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Note - as with any topic, researchers should question the reliability
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AABN:  37363
Title: a book called 'The Clothing Amongst the Jali People'

The Jali peoples of the southern deserts have became some of the most
resourceful people in all the world. This is reflected in everything from
their funerary customs to their day-to-day dress.

Jali clothing is made from a variety of materials. Camel hair is the most
common. Though coarse, it can be spun into a tough yarn suitable for
blankets, tents, saddle covers and cold-weather clothing. Most clothing is
made from fibers from cotton, amaranth stalks or hemp.  Leather is costly
to produce, and thus is reserved mostly for shoes, belts and straps.

Jali men and women dress much alike. Their primary piece of clothing is the
jubba cloak -- a lightweight sheet of woven plant fibers worn about the
body. It is generally un-dyed, so it can be used as camouflage, with the
wearer ducking down and casting up sand over the outspread cloak. While it
cannot stand close scrutiny, it can effectively hide the wearer against
casual observers.

Beneath the jubba cloak is a worn a loose tunic of lightweight fibers. It
may or may not have sleeves depending on the time of year. Men of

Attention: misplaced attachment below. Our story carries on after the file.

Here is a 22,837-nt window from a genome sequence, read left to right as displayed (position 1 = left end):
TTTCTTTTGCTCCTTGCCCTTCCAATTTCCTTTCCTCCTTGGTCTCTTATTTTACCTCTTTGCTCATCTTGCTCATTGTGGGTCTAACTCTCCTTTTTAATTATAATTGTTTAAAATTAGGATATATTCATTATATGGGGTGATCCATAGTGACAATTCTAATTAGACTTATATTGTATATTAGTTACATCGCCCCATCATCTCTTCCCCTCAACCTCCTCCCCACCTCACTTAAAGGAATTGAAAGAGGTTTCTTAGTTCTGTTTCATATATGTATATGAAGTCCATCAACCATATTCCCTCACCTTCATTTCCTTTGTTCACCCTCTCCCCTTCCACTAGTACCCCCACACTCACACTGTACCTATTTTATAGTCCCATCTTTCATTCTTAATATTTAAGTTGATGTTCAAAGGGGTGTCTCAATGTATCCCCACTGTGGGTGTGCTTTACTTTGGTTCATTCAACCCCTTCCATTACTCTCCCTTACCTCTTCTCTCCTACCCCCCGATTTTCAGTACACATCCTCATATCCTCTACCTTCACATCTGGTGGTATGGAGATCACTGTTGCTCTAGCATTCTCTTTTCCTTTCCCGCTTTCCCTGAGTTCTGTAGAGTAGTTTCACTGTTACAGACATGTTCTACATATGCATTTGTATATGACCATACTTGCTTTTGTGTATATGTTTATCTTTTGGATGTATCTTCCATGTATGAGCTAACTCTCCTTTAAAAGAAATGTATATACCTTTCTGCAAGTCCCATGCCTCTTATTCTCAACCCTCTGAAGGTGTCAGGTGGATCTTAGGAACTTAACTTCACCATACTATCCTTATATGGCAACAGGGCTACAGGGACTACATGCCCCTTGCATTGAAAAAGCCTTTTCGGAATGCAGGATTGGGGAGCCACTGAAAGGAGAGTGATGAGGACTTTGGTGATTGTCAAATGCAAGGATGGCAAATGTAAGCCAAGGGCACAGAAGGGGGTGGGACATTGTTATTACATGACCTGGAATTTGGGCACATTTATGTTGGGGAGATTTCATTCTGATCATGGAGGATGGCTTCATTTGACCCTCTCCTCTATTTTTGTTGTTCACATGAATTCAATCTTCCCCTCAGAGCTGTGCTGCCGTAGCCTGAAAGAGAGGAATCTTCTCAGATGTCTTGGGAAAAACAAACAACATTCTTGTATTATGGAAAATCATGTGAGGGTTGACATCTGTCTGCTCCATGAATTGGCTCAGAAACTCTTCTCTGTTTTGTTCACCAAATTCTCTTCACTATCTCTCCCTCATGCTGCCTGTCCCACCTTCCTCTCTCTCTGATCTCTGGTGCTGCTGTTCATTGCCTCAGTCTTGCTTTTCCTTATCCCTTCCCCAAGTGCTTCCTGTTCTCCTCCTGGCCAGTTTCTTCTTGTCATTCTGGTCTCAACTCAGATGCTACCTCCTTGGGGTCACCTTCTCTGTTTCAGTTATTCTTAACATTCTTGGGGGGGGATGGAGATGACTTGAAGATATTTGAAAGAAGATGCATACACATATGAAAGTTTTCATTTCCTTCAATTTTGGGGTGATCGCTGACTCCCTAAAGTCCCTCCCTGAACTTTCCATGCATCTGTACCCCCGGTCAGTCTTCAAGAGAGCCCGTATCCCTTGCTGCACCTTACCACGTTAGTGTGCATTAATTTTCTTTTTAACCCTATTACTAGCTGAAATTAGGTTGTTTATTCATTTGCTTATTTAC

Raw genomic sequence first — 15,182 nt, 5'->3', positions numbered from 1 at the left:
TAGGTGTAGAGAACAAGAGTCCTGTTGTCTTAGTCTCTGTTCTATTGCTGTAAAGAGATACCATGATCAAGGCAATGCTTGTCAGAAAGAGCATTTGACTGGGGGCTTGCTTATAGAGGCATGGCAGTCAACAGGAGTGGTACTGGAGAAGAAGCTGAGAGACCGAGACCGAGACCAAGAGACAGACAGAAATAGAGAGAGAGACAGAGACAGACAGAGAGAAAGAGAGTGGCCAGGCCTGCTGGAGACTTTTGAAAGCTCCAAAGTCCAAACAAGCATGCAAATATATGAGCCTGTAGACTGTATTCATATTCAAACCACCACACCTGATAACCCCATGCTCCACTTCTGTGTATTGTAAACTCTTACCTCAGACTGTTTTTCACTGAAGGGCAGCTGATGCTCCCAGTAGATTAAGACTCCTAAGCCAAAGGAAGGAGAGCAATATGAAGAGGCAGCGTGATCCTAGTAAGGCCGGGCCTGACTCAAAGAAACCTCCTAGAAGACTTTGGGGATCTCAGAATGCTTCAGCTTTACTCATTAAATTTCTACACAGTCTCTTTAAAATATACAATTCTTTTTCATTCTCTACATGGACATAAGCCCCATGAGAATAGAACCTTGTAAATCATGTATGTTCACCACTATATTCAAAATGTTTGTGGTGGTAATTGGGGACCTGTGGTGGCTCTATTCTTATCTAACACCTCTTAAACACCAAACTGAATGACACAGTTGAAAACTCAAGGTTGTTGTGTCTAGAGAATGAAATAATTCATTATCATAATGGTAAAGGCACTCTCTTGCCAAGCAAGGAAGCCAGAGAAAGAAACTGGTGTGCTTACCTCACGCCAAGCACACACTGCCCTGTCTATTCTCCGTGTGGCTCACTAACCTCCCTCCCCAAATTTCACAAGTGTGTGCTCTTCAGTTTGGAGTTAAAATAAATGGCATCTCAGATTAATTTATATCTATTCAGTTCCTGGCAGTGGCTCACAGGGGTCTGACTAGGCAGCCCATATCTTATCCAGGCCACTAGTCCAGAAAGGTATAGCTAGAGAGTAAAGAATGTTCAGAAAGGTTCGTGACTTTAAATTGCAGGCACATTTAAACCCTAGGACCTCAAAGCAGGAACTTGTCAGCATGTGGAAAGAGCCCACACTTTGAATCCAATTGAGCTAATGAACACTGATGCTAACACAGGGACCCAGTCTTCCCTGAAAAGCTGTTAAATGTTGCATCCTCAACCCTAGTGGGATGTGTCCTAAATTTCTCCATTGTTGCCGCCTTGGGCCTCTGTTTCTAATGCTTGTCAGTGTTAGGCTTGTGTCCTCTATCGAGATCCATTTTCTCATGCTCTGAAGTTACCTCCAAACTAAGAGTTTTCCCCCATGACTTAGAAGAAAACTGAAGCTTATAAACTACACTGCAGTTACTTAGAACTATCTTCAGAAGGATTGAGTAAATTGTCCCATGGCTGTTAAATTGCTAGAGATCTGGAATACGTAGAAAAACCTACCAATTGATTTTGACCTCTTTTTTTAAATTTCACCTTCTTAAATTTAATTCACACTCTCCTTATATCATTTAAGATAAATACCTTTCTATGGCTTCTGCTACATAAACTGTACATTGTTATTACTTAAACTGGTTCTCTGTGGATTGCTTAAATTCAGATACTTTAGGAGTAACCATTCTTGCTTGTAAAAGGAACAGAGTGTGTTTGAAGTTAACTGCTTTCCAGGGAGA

importance may also wear a decorated vest over their tunic.

Loose-fitting pants known as 'pyjama' are worn over the legs. They allow
plentiful airflow during the day to keep cool, but can be tucked into the
shoes for warmth as night. This style of pants has spread across the world,
and the name has spread into common use only slightly altered as 'pajamas'.

A leather belt fitted with cloth or hide pouches is worn around the waist,
called the hajj belt. It can be worn tight or loose depending on the needs
of the wearer. Sometimes colorful sashes of exotic cloth such as silk are
worn instead.

Footwear usually consists of fabric or leather slippers, generally made
from a single piece of material sewn up one side. More elaborate shoes with
curled toes and leather soles are also wore. Boots made from leather may be
worn when riding on camels and horses.

Headwear is the major difference in dress between Jali men and women. Men
may go bare-headed, though they seldom do. They typically wear a cloth
napkin held in place with a headband, called a shora. Less common are
various round, fez-like hats and skullcaps. For more formal occasions, they
may wrap a cloth around their head to form a turban. Women typically wear
veils, scarves and hoods, covering their faces except for the eyes. Men
also wear veils or scarves during sandstorms. 
 

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